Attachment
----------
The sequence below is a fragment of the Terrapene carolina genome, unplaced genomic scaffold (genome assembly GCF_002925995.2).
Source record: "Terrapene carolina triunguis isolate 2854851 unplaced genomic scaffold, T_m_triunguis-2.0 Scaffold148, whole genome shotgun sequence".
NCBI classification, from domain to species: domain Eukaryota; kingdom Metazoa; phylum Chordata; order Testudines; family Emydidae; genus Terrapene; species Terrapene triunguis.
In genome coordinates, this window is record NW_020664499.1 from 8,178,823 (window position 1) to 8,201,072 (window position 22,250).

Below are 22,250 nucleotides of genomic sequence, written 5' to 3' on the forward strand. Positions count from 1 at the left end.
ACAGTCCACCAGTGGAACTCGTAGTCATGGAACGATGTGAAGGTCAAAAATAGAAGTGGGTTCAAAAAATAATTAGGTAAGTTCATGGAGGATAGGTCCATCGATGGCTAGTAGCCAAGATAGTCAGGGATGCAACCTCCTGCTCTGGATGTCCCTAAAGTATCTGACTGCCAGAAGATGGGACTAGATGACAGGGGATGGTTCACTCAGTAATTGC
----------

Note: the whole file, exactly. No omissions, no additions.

The sequence below is a fragment of the Terrapene carolina genome, unplaced genomic scaffold (genome assembly GCF_002925995.2).
Source record: "Terrapene carolina triunguis isolate 2854851 unplaced genomic scaffold, T_m_triunguis-2.0 Scaffold148, whole genome shotgun sequence".
NCBI classification, from domain to species: domain Eukaryota; kingdom Metazoa; phylum Chordata; order Testudines; family Emydidae; genus Terrapene; species Terrapene triunguis.
In genome coordinates, this window is record NW_020664499.1 from 8,178,823 (window position 1) to 8,201,072 (window position 22,250).

Below are 22,250 nucleotides of genomic sequence, written 5' to 3' on the forward strand. Positions count from 1 at the left end.
ACAGTCCACCAGTGGAACTCGTAGTCATGGAACGATGTGAAGGTCAAAAATAGAAGTGGGTTCAAAAAATAATTAGGTAAGTTCATGGAGGATAGGTCCATCGATGGCTAGTAGCCAAGATAGTCAGGGATGCAACCTCCTGCTCTGGATGTCCCTAAAGTATCTGACTGCCAGAAGATGGGACTAGATGACAGGGGATGGTTCACTCAGTAATTGC